Friday, October 9, 2009

I have been a bash user for almost as long as I have been logging into unix systems. I stole the basis of my now standard bash setup from a predecessor at the current $job. It gave me a two-line nicely-colored prompt which included (most importantly)the time, pwd, and username@hostname. I tend to be logged into a number of hosts at once, sometimes more than once, so having all that info quickly visible helps me to avoid getting 'lost' and either wasting time figuring out where I am. It's been tweaked here and there over the last 5-6 years as I found things that annoyed me, or found something nifty someone else had done, but for the most part it has held up well.

Well looking around git-hub for fun this morning, I ran across oh-my-zsh. This looked like a nifty idea, so I did a bit of research trying to compare bash to zsh. From what I can see, most of what you can do in one you can do in the other, but configuring zsh is much simpler. The setup of oh-my-zsh seemed much niftier than my current bash setup (the tab completion alone makes it awesome), so I decided to convert all of my working environments. I forked off so I could keep my personal updates easily available everywhere, and now have zsh setup as my default shell in every environment I spend much time in. I do wonder if I made a mistake in adding my changes directly to my fork of .oh-my-sh ... that is going to make it impossible to push anything which might have wider appeal back up. I'll probably go ahead and create a new repo to include all of my envirnoment related shite, then redo the fork so I can actually be useful. Someday, anyway.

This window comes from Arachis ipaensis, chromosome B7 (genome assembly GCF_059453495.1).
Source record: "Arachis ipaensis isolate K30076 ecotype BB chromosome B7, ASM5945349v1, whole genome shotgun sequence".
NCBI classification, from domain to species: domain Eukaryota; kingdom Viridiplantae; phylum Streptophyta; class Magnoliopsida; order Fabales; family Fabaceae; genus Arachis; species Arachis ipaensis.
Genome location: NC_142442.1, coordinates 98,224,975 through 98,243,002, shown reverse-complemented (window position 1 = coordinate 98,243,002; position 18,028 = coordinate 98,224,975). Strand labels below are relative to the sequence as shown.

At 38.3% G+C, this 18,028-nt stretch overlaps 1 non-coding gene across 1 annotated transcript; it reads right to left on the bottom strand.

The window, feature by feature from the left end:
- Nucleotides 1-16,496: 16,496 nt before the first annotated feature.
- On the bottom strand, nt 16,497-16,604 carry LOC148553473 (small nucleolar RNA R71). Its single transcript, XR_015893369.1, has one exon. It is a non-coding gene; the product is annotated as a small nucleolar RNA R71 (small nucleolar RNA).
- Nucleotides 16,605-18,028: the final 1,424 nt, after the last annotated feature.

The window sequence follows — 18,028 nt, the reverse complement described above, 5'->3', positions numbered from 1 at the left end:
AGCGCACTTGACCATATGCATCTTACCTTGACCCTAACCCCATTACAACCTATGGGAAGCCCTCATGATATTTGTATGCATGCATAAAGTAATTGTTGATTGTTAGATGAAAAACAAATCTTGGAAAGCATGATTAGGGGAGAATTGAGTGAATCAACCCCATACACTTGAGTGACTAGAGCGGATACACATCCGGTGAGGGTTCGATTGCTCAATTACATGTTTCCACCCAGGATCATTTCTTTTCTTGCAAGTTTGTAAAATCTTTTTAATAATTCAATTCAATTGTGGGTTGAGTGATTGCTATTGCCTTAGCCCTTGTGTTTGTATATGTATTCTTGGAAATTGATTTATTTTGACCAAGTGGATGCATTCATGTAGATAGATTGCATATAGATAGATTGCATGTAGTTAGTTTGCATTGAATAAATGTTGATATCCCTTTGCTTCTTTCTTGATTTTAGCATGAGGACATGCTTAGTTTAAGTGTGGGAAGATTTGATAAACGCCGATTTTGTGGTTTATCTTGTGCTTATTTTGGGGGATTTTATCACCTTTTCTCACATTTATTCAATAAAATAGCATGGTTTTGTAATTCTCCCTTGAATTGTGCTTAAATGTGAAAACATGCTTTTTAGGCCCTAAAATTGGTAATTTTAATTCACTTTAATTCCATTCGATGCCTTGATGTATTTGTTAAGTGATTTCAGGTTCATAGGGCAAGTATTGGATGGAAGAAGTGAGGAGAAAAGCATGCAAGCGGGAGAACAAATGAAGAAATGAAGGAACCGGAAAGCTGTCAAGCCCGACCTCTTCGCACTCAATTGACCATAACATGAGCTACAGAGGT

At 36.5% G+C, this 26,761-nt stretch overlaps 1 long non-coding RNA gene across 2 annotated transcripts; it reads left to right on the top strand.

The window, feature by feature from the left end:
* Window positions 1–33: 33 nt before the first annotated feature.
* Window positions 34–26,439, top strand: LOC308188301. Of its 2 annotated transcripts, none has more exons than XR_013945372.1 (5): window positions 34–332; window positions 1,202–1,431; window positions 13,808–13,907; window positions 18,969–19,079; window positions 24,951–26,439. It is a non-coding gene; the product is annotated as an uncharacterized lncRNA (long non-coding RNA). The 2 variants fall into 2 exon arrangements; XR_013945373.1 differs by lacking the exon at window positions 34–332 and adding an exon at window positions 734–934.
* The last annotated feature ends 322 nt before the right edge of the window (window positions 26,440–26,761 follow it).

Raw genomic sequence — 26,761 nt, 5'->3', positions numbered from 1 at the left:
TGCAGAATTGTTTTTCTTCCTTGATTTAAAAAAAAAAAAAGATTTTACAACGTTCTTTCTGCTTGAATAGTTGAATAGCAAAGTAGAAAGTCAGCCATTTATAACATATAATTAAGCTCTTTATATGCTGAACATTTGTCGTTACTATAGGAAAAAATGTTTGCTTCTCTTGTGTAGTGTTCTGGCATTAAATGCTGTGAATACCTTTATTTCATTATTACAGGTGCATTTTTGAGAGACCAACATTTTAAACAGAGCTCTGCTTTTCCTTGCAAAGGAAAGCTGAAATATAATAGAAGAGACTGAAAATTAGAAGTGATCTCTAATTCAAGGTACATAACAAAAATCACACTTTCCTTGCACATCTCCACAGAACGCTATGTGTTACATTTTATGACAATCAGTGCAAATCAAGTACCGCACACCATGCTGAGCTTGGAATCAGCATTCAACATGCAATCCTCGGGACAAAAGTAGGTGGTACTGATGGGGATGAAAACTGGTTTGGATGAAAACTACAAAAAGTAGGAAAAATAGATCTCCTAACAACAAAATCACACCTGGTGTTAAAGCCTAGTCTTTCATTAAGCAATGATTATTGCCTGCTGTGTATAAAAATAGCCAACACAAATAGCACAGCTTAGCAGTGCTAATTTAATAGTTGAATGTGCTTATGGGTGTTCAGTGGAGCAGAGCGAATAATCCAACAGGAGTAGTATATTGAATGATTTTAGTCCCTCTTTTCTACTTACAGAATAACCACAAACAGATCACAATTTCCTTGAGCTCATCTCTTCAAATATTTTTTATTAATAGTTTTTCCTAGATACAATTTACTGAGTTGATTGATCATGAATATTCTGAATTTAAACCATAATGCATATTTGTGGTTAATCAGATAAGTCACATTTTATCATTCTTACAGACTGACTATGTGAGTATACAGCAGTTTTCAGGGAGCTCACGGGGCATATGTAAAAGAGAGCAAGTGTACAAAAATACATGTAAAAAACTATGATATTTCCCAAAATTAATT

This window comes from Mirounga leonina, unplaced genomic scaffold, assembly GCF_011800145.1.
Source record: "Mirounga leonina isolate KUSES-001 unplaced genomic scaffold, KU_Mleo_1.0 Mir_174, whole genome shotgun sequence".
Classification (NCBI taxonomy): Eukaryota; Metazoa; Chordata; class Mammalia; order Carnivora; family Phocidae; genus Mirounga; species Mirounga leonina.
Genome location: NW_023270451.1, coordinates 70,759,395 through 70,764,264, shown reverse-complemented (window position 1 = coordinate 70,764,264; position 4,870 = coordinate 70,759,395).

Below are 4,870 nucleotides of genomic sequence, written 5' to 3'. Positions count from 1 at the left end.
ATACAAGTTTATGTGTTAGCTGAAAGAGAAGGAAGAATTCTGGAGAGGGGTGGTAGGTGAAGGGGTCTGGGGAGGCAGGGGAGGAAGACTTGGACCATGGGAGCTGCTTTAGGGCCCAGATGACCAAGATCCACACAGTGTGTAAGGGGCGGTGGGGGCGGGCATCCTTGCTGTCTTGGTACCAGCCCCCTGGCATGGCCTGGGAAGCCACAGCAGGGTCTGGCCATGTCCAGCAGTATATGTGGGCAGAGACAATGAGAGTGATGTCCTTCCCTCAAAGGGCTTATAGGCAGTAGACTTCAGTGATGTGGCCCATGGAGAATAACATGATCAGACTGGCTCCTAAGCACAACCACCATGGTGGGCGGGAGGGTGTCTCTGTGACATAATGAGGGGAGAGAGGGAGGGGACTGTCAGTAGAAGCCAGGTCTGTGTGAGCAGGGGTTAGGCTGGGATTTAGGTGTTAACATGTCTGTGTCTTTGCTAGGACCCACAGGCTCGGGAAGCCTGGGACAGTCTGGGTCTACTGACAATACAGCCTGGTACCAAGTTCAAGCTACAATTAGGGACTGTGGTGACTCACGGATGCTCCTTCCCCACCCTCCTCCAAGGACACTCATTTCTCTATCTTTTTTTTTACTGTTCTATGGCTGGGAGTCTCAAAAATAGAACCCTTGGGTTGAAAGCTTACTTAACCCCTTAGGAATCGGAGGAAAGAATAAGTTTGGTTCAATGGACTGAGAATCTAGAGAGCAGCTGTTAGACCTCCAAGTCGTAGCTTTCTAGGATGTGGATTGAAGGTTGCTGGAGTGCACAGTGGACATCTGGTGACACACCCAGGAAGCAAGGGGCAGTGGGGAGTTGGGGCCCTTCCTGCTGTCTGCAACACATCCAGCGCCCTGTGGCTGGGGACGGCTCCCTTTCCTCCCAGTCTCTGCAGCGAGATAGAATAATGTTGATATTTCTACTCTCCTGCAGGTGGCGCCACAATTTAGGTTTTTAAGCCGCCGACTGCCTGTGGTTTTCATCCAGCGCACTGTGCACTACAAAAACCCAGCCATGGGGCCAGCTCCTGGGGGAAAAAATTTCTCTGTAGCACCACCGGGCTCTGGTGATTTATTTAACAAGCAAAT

My bash config ended up being slightly different everywhere. While I setup a git repo box at work and had everything in repos there, I still never managed to really keep things up to date. The same problem occurred on an even worse scale for my vim configs ... so I finally have a core for that up on github and have updated to that everywhere.

1 comment:

  1. Hi there! Glad to hear you're liking Oh My Zsh. You can actually put your custom configuration into ~/.oh-my-zsh/custom/*.zsh. There is an example file in that directory for you to reference. Let us know if you have any problems and have fun!